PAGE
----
Question One: I have a tenant that has filed a claim against me. He tripped in the swimming pool area. I truly believe that he has faked his injury. My insurance company is in the process of investigating this claim. It should be noted that for the last year, this tenant has never paid his rent on time. A few months ago, I issued a rent increase notice and also requested that he increase the security deposit. While he did pay the rent increase, he refused to pay the additional security deposit. I issued a notice to perform or quit and he did pay on the third day. Currently, his rent is not paid and I issued a 3 day notice. Assuming he pays timely, would it be considered retaliatory if I issue a 60 day notice to vacate? My property is not under rent control.

Answer One: The term “retaliatory eviction” relates to legal a prohibition against a landlord who seeks to evict a tenant who has exercised certain legal rights. If deemed retaliatory, the landlord would be barred for 180 days from commencing an eviction action. The law states that it must be the dominate intent of the landlord, as to the reason in issuing a Notice to Quit. In this case, I do not believe that the courts would view this as retaliatory, as the tenant has demonstrated an inability to pay rent timely.

Question Two: I have a tenant who broke a one-year lease agreement and moved out one month before the lease ended. She wants her security deposit back and is threatening a lawsuit. When do I have to account for the security? Is it 21 days from when the tenant moved out or from the end of the lease agreement? Secondly, am I obligated to return her security deposit?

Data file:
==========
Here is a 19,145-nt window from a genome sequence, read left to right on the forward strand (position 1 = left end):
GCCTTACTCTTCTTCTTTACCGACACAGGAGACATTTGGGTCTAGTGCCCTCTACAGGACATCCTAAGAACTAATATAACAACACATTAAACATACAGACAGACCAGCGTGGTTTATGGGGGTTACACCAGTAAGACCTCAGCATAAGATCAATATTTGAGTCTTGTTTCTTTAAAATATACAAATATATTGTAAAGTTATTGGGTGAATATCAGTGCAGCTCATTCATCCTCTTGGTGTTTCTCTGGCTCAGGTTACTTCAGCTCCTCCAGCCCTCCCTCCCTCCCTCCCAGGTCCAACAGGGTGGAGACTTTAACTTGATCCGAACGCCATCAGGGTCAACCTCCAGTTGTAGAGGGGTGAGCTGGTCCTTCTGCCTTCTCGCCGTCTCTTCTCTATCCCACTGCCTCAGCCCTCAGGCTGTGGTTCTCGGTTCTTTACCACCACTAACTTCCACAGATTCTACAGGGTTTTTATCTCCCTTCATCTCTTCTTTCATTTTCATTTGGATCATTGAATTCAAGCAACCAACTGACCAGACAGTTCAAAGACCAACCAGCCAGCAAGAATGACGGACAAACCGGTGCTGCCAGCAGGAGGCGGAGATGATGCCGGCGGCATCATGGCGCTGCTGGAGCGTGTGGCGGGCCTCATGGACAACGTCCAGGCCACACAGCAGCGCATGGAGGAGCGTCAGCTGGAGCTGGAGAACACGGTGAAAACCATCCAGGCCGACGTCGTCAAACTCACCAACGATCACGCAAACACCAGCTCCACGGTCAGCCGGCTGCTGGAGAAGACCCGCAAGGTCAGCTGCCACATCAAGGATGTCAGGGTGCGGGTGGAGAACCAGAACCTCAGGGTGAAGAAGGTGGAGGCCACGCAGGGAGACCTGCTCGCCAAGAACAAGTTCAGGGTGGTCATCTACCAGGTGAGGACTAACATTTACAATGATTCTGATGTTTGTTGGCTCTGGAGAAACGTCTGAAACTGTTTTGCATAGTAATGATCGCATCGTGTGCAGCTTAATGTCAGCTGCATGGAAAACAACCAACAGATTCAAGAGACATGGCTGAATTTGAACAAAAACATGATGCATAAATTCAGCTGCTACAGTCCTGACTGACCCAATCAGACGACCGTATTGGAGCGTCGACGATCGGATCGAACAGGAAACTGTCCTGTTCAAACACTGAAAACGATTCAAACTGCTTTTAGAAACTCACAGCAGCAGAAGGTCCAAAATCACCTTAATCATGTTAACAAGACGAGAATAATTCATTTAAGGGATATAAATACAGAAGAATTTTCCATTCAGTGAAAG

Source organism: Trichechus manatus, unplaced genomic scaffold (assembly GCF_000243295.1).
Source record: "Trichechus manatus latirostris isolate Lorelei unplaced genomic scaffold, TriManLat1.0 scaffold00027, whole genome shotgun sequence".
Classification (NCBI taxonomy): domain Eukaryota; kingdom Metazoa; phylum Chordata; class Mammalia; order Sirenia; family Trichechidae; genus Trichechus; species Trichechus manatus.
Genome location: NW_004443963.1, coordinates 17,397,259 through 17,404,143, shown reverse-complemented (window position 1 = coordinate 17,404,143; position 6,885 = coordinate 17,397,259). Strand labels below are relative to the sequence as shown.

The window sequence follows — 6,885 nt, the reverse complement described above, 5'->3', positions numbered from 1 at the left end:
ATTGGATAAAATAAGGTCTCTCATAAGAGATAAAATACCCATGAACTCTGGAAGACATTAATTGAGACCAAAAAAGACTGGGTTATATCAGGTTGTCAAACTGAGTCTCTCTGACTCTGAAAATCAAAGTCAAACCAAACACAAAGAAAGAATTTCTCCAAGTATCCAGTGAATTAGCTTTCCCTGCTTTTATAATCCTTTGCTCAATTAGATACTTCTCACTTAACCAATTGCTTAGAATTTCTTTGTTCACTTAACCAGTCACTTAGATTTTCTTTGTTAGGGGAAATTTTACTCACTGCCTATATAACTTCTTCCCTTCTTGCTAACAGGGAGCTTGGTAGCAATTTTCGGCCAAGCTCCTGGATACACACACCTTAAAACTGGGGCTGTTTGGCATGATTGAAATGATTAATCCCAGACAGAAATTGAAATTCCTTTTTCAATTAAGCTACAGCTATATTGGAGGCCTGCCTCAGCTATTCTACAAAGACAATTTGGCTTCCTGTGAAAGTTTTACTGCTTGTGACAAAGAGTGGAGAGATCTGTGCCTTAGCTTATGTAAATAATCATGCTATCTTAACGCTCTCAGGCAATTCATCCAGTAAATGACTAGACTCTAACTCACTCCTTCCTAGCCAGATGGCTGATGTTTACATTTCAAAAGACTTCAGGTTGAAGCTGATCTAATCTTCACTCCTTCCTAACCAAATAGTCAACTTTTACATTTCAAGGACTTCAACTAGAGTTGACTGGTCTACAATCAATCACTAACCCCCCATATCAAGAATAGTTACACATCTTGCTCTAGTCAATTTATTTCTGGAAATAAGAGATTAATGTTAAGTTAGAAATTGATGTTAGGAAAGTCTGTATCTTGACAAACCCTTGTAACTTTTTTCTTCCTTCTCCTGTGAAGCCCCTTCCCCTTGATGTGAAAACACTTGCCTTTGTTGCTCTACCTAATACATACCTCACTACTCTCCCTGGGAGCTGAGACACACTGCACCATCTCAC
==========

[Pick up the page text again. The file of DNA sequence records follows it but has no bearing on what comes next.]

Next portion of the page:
Answer Two: The law requires that you send a written itemization within 21 days from when the tenant actually vacated the premises. Your tenant would be responsible for the rent until the end of the lease term and that month could be deducted from the security deposit. The only exception would be if you leased the premises to another tenant during that month. In that instance, your tenant would not be liable for the days which the premises were leased.

Question Three: I have a husband and wife in a one-bedroom unit in Los Angeles under rent control. They have now separated and the husband is asking if he can bring in his girlfriend. Can you please tell me what my options are?  Is it permissible to raise the rent?

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Answer Three: Under the Rent Stabilization Ordinance for the City of Los Angeles, a tenant may substitute another tenant in place of an original that has vacated. You are allowed to request that this person complete an application and the credit history can be checked. If the person meets your normal screening process, you would be obligated to allow this person to occupy the premises.  No additional rent can be charged.

Question Four: I leased an unfurnished condo.  After staying six years, the tenant is now complaining about bed bugs.  Who is responsible for the abatement?  I have heard that the cost for this type of service is quite expensive.

Answer Four: Under California law, the responsibility and cost of this pest control treatment falls solely on the landlord. The only exception would be if you could prove that the tenant caused the infestation. This would be a very difficult issue to prove. You should immediately engage the services of a pest control company that specializes in bed bugs. Make sure that the company offers a warranty, if the problem should continue after the first treatment. It is common for bed bugs to surface again.